Diary of Charles Francis Adams, volume 3

Thursday 29th.

Saturday 31st.

Friday 30th. CFA Friday 30th. CFA
Friday 30th.

Morning at the Office, a Cold Storm threatening us all day. I was engaged in reading the Memoirs of Arthur Lee which I found quite interesting. The foreign transactions of the United States are fully developed in them, with some slight reflection upon the character of Franklin. This is not much of a favourite with me. There is too much selfishness in his philosophy, though I do not doubt that it has been serviceable in the world.1 My interruptions this morning were numerous. Mr. Tarbell came up to see me having heard I had called once or twice. I inquired what was to be done with Titcomb who has been so long on my hands,2 and with the other accounts which I have in my possession; he told me to begin again with the first and do as well as I could with the others. He sat with me talking half an hour pleasantly enough upon subjects in general, and then gave way to Col. Davis, who came to ask when my father would be in town for he wished to see him to which I gave as a reply that I could not tell. Mr. Danl. Hollis is the Carpenter superintending my father’s houses and called to get instructions as heretofore directed. I went to look at the House behind the Office and found it in wretched condition. I told him that at present nothing could be done, that I must wait until the present tenancy expired, but that then I expected him to do a great deal. Luckily I have contrived to run up against him as I have indeed with all the Tenants, a pretty heavy bill of arrears for rent, and this will go a good way towards the expenses for repairs which will now be found necessary.

Dined at Mr. Frothingham’s with Abby. Nobody else. Tolerably pleasant although nothing remarkable. But I felt more at home. We were amused with a letter from Sidney Brooks’ wife to mine, full of her usual nothings.3 After dinner, I walked again to the Store of Messrs. John D. and M. Williams and succeeded this time in making a selection of some Wine. I purchased some Sherry at two dollars the gallon, thinking that if it turned out well I should then like to keep some of it as choice Wine, which I could not do if I bought cheaper, however fine it might prove. There is much Charlatanerie about Wine 62especially in the name. And I have seen so much of it as to induce me to make an experiment thereupon.4 Returned to my Study too late to do anything in the regular way, so I continued La Harpe’s Analysis of Cicero’s Orations, until late, when I again went to Mr. Frothingham’s to call for my Wife. The night was very stormy but we reached home before the floods came.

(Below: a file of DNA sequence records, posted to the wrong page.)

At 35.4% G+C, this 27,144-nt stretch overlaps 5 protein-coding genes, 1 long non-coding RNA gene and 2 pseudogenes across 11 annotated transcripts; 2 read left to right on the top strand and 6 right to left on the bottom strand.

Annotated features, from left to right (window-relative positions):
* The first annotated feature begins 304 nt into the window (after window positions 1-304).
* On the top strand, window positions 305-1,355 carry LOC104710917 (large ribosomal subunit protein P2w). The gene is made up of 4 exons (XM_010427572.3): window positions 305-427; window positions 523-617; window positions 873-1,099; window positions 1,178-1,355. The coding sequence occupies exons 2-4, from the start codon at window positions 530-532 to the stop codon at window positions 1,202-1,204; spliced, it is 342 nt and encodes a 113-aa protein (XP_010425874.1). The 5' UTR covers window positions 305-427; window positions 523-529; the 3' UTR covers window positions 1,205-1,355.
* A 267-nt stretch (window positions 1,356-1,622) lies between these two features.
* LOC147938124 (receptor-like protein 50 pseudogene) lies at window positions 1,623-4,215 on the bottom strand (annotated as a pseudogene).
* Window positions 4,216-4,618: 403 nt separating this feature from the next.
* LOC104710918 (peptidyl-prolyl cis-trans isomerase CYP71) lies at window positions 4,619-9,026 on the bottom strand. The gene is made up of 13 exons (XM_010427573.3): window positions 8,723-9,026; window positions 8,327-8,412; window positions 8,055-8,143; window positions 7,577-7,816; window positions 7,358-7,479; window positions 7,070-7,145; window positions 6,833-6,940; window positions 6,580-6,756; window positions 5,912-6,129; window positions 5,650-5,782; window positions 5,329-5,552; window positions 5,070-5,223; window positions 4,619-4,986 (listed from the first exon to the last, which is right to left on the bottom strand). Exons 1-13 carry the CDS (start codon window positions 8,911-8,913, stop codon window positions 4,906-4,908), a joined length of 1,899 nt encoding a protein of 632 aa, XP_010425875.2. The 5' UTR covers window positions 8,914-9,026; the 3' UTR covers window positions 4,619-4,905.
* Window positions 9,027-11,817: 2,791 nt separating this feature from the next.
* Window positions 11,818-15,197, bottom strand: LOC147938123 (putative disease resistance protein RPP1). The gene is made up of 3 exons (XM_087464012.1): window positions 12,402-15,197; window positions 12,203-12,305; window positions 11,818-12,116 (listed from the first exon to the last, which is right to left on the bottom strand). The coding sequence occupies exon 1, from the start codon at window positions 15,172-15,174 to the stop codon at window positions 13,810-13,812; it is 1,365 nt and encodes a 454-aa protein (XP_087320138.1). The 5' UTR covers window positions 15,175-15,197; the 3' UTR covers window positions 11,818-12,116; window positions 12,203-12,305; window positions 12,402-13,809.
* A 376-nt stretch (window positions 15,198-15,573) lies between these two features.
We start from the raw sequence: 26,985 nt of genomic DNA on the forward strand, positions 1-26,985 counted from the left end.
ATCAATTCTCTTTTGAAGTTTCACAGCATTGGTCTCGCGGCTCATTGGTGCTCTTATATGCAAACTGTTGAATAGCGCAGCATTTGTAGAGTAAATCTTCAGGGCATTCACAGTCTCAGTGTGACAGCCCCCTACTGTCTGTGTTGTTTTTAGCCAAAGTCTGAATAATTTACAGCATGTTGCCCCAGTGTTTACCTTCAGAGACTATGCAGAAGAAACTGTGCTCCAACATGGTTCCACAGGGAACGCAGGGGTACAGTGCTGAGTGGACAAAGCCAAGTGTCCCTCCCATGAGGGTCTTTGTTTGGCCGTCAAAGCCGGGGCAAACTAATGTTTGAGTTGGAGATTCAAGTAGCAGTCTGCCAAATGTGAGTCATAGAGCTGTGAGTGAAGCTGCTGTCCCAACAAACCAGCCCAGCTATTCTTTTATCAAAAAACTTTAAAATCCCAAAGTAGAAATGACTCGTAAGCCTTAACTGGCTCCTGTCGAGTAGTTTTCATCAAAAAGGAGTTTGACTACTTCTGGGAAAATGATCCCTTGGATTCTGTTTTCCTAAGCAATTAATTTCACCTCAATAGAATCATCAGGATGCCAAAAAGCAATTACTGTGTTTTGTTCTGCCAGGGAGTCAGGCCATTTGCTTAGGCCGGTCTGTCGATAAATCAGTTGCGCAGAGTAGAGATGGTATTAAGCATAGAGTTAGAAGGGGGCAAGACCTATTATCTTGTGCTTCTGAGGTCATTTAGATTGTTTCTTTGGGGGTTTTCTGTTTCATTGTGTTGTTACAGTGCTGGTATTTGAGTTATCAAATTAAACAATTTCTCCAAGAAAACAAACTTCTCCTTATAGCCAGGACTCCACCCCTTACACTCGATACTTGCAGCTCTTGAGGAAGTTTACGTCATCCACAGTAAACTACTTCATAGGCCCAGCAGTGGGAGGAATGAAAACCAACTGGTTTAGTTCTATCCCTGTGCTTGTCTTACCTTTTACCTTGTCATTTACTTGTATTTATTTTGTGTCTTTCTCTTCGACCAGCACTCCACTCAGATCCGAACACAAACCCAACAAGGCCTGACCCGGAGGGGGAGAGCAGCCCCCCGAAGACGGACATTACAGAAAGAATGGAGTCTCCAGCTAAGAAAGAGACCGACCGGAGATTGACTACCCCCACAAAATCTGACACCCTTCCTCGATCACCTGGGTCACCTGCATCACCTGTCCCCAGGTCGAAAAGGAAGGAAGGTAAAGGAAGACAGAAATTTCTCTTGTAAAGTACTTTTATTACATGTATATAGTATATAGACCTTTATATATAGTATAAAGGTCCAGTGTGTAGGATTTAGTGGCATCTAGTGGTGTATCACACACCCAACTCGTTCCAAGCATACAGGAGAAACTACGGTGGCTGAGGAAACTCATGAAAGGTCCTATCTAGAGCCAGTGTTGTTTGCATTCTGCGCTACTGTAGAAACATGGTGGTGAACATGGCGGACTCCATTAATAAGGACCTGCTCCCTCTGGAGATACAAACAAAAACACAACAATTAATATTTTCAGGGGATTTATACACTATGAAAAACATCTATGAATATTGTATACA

1.

For a brilliant, though thoroughly partisan, elaboration of this judgment on Franklin’s character, see CFA’s account of JA’s relations with Franklin written a quarter of a century later, in JA, Works , 1:317–320.

2.

The claim against Titcomb, after numerous delays, was succesfully concluded. See entry for 23 Dec., below.

3.

Letter missing. CFA’s general practice when he became custodian of the family’s papers seems to have been to destroy letters that had been addressed to Adams wives, except letters written by members of the family.

4.

The intent seems to be related to a request to JA2 contained in an affectionate letter to LCA, to obtain “Antoine’s mixture” for wine cooling. However, the effort proved abortive because Antoine Giusta, still employed as valet in the White House, informed the family that “by order he can have no intercourse with ours” (CFA to LCA, 30 Oct.; LCA to CFA, 15 Nov., Adams Papers). On Antoine Giusta see vol. 1:84 and Bemis, JQA , 2:159.